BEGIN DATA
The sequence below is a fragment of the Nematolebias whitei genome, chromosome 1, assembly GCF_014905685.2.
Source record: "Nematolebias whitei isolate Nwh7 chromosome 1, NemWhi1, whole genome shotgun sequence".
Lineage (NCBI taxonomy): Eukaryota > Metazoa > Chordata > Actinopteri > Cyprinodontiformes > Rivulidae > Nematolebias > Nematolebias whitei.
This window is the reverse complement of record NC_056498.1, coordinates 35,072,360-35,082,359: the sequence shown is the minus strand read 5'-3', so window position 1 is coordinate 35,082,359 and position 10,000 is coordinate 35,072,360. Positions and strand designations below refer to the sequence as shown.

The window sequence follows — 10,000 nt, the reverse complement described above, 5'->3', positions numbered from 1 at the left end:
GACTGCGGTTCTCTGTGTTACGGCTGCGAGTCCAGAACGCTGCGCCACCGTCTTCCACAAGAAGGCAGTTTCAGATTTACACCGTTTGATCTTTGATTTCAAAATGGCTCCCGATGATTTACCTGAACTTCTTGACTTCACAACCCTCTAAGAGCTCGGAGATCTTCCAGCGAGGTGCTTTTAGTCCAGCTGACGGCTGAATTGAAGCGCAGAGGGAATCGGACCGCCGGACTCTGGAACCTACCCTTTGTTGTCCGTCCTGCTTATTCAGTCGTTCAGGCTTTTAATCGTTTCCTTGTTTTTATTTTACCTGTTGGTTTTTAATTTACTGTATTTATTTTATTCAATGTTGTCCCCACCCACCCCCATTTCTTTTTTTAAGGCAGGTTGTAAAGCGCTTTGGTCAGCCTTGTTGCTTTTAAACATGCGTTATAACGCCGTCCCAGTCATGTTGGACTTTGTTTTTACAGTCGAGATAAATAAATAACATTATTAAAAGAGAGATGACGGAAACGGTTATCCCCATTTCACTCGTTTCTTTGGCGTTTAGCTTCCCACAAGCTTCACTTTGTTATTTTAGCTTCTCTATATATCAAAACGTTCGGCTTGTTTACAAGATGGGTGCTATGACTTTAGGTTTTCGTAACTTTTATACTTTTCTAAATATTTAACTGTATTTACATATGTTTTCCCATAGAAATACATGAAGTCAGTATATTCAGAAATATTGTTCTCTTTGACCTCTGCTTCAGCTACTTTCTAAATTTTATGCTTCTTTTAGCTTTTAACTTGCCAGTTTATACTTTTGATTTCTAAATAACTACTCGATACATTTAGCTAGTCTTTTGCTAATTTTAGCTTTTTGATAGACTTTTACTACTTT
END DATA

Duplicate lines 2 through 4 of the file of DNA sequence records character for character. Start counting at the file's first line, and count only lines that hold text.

Source record: "Nematolebias whitei isolate Nwh7 chromosome 1, NemWhi1, whole genome shotgun sequence".
Lineage (NCBI taxonomy): Eukaryota > Metazoa > Chordata > Actinopteri > Cyprinodontiformes > Rivulidae > Nematolebias > Nematolebias whitei.
This window is the reverse complement of record NC_056498.1, coordinates 35,072,360-35,082,359: the sequence shown is the minus strand read 5'-3', so window position 1 is coordinate 35,082,359 and position 10,000 is coordinate 35,072,360. Positions and strand designations below refer to the sequence as shown.